With phones dangling from our hands like extra limbs, the Metaverse winking in our collective periphery and Rishi Sunak clumsily clambering onto the blockchain bandwagon, the line between human and machine is rapidly disintegrating. Is our preoccupation with technology, such as artificial intelligence (AI), a mere dystopic self-destructive impulse, or an opportunity to grow a utopian antidote to the anxieties of the Anthropocene?
Among the Machines, the latest exhibition at Chalk Farm gallery Zabludowicz Collection, interrogates our confused relationship with non-human entities. Inside what was once a large Methodist church, a fossil-like form inspired by the extinct trilobite replaces candles and communion, rising up from the altar in creatural resurrection. Is this a miraculous visit from a future deity? Or has the particularly stubborn nit my mother ripped from my head in primary school come back to avenge itself? Neither. It’s Joey Holder’s Proetida, an augmented reality experience commissioned for the space.
The exhibition takes its name from Darwin Among the Machines, a satirical article by Samuel Butler published in 1893 that considers the possibility that machines are a lifeform unto themselves, constantly evolving and with the potential to surpass humans as the dominant species.
“The whole show is about this idea of how we deal with the fact that we’re being evolved beyond by technology so it made sense to include modes of bodily extension, such as augmented reality (AR), as part of an exploration of what happens when confidence in ourselves as the apex species of the world is destabilised,” explains Paul Luckraft, one of the exhibition’s curators. Meanwhile, curator Julia Greenway hands me an iPad through which a surprisingly endearing worm-like specimen invites me to milk its dangling udders onto other visitors, an unexpectedly gleeful experience.
Being in the main hall is a bit like being in a zoo on shrooms. On the walls are what Paul fondly refers to as “insect dildos”, AKA The Evolution of the Spermalege, Joey Holder’s 3D printed silicon sculptures based on insect genitalia and scaled up to human size. On a raised platform a praying mantis appears to be having an altercation with an elephant carcass. On closer inspection, Marguerite Humeau’s high-density polystyrene, resin and fibreglass sculpture depicts a matriarchal elephant-like being. Humeau spoke to a number of experts about how elephants might have evolved if they, instead of humans, had developed a larynx like we did 100,000 years ago as a result of the FOXP2 gene mutating. The result is a sculptural elegy mourning the loss of something that never materialised, a mammalian-alien hybrid that I find peculiarly moving.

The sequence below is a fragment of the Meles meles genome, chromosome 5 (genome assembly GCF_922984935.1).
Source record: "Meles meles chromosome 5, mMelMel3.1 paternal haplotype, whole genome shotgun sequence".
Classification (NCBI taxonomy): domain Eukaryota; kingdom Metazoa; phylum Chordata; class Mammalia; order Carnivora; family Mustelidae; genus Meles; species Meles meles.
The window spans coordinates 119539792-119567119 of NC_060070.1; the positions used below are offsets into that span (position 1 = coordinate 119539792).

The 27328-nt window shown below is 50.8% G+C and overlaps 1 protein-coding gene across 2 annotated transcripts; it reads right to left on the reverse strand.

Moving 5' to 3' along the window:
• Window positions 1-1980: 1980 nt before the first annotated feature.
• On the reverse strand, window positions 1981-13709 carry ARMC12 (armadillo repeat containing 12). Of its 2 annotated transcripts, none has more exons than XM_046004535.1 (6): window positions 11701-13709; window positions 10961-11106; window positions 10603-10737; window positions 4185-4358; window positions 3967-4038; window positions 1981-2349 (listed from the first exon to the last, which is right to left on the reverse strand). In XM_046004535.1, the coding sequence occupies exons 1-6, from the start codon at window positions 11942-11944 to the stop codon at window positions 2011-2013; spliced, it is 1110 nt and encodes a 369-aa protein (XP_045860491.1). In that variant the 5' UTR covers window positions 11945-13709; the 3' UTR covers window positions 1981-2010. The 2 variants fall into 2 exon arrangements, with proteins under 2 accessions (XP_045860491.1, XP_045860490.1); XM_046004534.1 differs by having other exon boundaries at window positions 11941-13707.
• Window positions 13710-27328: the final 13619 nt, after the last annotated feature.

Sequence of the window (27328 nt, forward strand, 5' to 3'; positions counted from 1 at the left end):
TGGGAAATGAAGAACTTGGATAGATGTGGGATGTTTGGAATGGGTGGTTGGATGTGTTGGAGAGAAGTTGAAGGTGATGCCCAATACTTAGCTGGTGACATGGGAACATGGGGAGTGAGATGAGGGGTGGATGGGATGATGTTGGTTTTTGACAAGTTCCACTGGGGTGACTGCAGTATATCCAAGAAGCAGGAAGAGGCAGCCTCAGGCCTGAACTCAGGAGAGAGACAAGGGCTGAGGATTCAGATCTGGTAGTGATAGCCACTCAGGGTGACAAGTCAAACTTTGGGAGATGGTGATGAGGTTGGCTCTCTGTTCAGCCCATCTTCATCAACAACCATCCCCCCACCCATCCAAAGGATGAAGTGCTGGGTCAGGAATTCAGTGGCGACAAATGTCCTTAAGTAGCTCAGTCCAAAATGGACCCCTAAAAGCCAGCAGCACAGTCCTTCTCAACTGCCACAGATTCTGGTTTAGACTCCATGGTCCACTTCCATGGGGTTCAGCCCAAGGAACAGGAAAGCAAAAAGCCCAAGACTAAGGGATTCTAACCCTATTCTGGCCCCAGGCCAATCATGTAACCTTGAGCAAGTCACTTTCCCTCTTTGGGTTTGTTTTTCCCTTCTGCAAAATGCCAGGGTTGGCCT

A mammal that I do recognise lounges on a plinth next to the eleph-alien. Aleksandra Domanović’s Kalbträgerin (Calf-Bearer), depicts a calf gripped just above its hooves by cyborgian arms, a reference to one of the first robotic arms ever made by Rajko Tomovic in 1963. The calf itself is a nod to sixth-century BC Greek sculpture of Moschophoros. This is one of the more literal delineations of the tension between nature and machine in the show. “Things we think of as natural or timeless, or from the infinite classical antiquity have been shaped by technology too,” Paul reflects. “The whole of human society is itself a technological shift of nature. Domesticated cattle are human-designed to an extent, for example.”
The curators explain their desire to blur the distinction between the digital technology of today and how we’ve shaped our world over millennia. Rather than vilify technology, they instead wish to encourage a playful reflection on the possible implications of its inevitable evolution.
Although many of the species in the show look alien, there is a notable familiarity about these creatures. “In many ways, data and technology is a tool the artists are using to link us to the natural world. There’s this methodology of reconnection with nature via technology that is hopeful and exciting,” Julia says. I consider this whilst lying on my back in a dark room with a silicone LED womb twitching against my stomach and bat sounds in my ears. This wearable haptic womb is Bet(a) Bodies by Keiken, ‘an empathy and consciousness device’ that includes sounds and vibrations emitted by animals that communicate via ultrasound. In just a few minutes I’m no longer unsettled by the prospect of being pregnant with bat and rat foetuses. I feel like a bad mother when Julia takes my babies away.
What do Julia and Paul think the future of this technology looks like for the art world? “Oh, we’ll go and see shows in the Metaverse”, Julia shrugs, “but I’d love to see artists make their own platforms, their own digital spaces and languages.” Paul nods, “and I think our devices will become less prominent. Remember Google Glasses? I think ideas like that will re-emerge.” He also reflects on the potential impact of an increasingly automated world, one in which AI becomes a creative partner on projects. If artists collaborate with AI, a question around ownership emerges. There’s also uncertainty around determining value. “NFTs have questioned how we decide what holds value and what doesn’t. Is it the network it’s released onto, is it the artist’s backstory?”
It’s clear that we’re only just peering over the precipice when it comes to the future of technology and how using it as a medium, or even a collaborator, will affect our relationship with art and the planet. As Paul reminds me, I’m recording this interview on an iPhone; to an extent we are trapped by the structures we create for ourselves. “The exhibition isn’t necessarily saying we have to push back against machines and stem the flow of development, more that we should assess the implications at every stage. There are more productive ways to collaborate, ways that are better for the planet and our own psychic states too.”